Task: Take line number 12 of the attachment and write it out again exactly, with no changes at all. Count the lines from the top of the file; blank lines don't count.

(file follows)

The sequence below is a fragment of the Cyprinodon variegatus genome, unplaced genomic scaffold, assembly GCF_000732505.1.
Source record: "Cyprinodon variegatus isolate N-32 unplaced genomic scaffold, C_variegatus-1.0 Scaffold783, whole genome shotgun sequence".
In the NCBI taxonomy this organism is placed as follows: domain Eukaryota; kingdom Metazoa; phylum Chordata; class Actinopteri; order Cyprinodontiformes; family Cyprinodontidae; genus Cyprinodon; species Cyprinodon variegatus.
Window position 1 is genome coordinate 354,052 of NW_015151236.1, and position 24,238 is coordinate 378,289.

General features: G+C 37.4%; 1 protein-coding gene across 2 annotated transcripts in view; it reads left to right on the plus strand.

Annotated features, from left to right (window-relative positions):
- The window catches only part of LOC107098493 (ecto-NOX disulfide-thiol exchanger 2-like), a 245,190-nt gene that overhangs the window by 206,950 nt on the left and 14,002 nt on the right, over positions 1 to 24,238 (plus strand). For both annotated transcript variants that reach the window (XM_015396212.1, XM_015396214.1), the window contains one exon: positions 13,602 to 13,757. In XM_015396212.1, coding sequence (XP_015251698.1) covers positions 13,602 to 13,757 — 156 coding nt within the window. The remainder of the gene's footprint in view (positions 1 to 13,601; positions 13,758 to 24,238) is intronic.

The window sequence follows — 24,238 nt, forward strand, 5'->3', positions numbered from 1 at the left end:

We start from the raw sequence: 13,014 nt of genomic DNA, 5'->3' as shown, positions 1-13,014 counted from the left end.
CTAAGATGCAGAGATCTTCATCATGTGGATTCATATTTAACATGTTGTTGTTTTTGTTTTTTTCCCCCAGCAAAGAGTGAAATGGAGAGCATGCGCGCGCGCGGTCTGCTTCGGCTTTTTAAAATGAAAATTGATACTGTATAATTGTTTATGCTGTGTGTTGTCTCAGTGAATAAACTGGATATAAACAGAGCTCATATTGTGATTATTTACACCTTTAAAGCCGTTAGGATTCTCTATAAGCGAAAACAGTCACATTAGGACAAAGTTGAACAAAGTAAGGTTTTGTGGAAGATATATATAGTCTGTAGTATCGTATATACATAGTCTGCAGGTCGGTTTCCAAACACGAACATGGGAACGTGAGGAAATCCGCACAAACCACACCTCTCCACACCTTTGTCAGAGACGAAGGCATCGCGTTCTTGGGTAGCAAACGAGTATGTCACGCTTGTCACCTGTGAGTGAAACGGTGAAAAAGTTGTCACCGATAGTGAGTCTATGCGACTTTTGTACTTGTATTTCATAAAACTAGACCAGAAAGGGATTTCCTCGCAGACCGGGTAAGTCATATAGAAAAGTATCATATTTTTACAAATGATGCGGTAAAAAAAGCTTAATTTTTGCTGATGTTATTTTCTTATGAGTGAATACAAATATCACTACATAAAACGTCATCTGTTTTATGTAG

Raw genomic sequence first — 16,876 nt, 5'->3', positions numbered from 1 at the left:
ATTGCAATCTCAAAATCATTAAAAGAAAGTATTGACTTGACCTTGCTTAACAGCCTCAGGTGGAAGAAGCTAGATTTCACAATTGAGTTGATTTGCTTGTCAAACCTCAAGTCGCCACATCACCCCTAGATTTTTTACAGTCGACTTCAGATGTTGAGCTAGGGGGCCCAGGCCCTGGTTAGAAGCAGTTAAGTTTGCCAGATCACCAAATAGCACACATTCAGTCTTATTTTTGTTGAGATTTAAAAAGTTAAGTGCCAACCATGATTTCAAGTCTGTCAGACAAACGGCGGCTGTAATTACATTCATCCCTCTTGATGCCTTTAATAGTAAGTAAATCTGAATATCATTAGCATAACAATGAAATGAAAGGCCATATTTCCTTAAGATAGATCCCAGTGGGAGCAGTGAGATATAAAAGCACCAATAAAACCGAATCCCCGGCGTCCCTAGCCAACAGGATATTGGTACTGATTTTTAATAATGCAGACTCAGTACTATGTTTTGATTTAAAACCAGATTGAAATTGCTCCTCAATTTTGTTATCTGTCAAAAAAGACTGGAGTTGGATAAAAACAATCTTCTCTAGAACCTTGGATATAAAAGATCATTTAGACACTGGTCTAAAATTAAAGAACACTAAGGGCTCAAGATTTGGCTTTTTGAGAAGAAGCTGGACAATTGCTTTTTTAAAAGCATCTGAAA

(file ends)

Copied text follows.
ATTGCAATCTCAAAATCATTAAAAGAAAGTATTGACTTGACCTTGCTTAACAGCCTCAGGTGGAAGAAGCTAGATTTCACAATTGAGTTGATTTGCTTGTCAAACCTCAAGTCGCCACATCACCCCTAGATTTTTTACAGTCGACTTCAGATGTTGAGCTAGGGGGCCCAGGCCCTGGTTAGAAGCAGTTAAGTTTGCCAGATCACCAAATAGCACACATTCAGTCTTATTTTTGTTGAGATTTAAAAAGTTAAGTGCCAACCATGATTTCAAGTCTGTCAGACAAACGGCGGCTGTAATTACATTCATCCCTCTTGATGCCTTTAATAGTAAGTAAATCTGAATATCATTAGCATAACAATGAAATGAAAGGCCATATTTCCTTAAGATAGATCCCAGTGGGAGCAGTGAGATATAAAAGCACCAATAAAACCGAATCCCCGGCGTCCCTAGCCAACAGGATATTGGTACTGATTTTTAATAATGCAGACTCAGTACTATGTTTTGATTTAAAACCAGATTGAAATTGCTCCTCAATTTTGTTATCTGTCAAAAAAGACTGGAGTTGGATAAAAACAATCTTCTCTAGAACCTTGGATATAAAAGATCATTTAGACACTGGTCTAAAATTAAAGAACACTAAGGGCTCAAGATTTGGCTTTTTGAGAAGAAGCTGGACAATTGCTTTTTTAAAAGCATCTGAAA